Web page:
Interneuron Pharmaceuticals Inc. has entered into acollaboration with Ohio University to isolate, grow andgenetically engineer yolk sac stem cells.
The technology, which is in very basic research, has potentialapplications in treating certain cancers and immune systemdiseases, including use in bone marrow transplants. But humanuses are very far off, said Dr. Morris Laster of The Castle Group,which brought Interneuron and the university together.
The mammalian embryonic yolk sac stem cells are theprecursors to the bone marrow stem cells being developed bySyStemix Inc. (NASDAQ:STMX), Applied Immune Sciences Inc.(NASDAQ:AISX), CellPro Inc. (NASDAQ:CPRO) and BaxterHealthcare Corp., said Laster.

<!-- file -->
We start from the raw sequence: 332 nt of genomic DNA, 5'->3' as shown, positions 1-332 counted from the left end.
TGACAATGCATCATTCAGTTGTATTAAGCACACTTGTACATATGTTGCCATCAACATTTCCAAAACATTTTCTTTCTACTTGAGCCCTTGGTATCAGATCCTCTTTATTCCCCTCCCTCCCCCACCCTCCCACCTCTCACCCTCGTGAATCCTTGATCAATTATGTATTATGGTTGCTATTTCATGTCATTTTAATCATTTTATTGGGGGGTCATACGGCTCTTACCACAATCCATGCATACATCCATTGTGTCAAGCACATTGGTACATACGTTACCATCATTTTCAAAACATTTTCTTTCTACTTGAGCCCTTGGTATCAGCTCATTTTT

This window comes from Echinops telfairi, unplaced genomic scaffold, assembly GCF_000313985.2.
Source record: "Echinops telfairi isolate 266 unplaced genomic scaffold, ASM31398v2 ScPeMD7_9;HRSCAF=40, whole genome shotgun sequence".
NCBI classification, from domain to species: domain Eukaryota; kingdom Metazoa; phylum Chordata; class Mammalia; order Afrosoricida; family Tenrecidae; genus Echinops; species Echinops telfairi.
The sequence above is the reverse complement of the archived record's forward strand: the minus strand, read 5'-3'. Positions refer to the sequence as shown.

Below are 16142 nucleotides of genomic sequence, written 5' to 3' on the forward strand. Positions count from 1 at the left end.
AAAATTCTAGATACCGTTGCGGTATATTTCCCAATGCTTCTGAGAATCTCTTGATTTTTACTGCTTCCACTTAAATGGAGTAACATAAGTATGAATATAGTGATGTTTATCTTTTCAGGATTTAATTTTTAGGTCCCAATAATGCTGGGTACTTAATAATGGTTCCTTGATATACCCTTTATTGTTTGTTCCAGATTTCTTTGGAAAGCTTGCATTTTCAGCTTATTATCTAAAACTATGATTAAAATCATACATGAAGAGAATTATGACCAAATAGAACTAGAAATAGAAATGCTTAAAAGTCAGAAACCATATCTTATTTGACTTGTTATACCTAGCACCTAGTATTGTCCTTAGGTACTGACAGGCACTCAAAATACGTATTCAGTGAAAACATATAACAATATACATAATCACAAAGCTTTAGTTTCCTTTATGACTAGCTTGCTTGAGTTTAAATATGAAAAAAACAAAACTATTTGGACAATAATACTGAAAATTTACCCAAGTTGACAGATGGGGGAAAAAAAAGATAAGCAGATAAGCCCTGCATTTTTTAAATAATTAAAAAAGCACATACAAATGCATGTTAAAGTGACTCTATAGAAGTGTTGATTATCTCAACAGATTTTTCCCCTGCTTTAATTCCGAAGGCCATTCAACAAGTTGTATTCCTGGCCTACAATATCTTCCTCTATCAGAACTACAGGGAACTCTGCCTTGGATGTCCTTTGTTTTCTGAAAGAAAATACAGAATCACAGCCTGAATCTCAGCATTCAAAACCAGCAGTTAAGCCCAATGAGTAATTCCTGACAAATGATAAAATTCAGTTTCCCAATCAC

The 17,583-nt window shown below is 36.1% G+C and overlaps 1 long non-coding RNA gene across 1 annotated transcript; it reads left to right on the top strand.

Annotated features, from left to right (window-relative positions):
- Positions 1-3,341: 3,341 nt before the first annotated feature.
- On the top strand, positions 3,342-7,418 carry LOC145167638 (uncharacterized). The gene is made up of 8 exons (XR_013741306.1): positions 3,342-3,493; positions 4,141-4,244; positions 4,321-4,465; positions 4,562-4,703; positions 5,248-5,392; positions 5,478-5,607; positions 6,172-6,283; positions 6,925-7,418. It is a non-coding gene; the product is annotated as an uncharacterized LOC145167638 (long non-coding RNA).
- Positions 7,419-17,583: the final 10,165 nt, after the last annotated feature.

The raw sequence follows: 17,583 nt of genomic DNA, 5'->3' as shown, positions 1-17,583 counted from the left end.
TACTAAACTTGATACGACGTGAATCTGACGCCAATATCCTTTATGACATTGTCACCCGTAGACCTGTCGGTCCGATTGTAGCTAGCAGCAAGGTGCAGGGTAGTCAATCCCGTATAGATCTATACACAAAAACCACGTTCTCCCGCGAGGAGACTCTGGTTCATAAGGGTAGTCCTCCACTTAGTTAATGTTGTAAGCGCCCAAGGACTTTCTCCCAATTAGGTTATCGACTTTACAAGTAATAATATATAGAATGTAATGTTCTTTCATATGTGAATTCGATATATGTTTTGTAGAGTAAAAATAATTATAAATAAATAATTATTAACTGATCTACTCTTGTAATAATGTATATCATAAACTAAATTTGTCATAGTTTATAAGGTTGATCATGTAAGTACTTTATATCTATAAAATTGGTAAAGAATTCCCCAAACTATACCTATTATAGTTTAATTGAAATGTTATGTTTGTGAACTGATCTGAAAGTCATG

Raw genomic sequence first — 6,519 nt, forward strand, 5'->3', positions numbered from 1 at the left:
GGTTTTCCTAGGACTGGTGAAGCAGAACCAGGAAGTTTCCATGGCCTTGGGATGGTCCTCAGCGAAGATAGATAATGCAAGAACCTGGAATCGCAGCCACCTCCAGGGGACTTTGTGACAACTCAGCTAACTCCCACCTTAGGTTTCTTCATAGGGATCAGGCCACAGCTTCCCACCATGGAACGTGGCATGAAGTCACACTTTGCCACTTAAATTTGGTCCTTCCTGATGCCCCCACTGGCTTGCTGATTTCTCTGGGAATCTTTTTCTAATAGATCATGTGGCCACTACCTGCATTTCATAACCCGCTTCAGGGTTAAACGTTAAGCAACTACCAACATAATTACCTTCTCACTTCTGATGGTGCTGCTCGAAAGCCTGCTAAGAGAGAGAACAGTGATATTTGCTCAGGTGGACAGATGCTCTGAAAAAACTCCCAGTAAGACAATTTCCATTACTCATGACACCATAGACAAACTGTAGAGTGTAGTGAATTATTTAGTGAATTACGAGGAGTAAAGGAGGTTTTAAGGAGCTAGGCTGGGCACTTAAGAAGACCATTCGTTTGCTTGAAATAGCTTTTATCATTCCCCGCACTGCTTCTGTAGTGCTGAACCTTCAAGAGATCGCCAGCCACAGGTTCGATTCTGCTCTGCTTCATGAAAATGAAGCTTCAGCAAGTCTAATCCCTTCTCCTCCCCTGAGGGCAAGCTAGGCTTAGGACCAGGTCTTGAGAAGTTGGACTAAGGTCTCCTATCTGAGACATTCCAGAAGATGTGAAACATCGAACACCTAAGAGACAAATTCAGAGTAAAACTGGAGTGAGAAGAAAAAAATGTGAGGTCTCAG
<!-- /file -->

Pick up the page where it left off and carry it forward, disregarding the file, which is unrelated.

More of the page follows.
The university's technology for extracting and growing the cellsis different from the technology used by the bone marrow stemcell developers, he said.
To develop the technology, Interneuron is setting up asubsidiary at the university's Innovation Center. Lexington,Mass.-based Interneuron (NASDAQ:IPIC) will own at least 70percent of the subsidiary.
The research will be led by Thomas Wagner of the Athensuniversity's Edison Animal Biotechnology Center. Wagnerdeveloped the first transgenic animal, a pig, in the early 1980s,said Laster.
Interneuron is developing products to treat central nervoussystem disorders. The company originally thought thetechnology would have CNS applications, but now believes theywould be very long-term, said Charles Casamento, presidentand chief executive.
Interneuron shares closed at $12.50 Monday, down $1. --Karen Bernstein
(c) 1997 American Health Consultants. All rights reserved.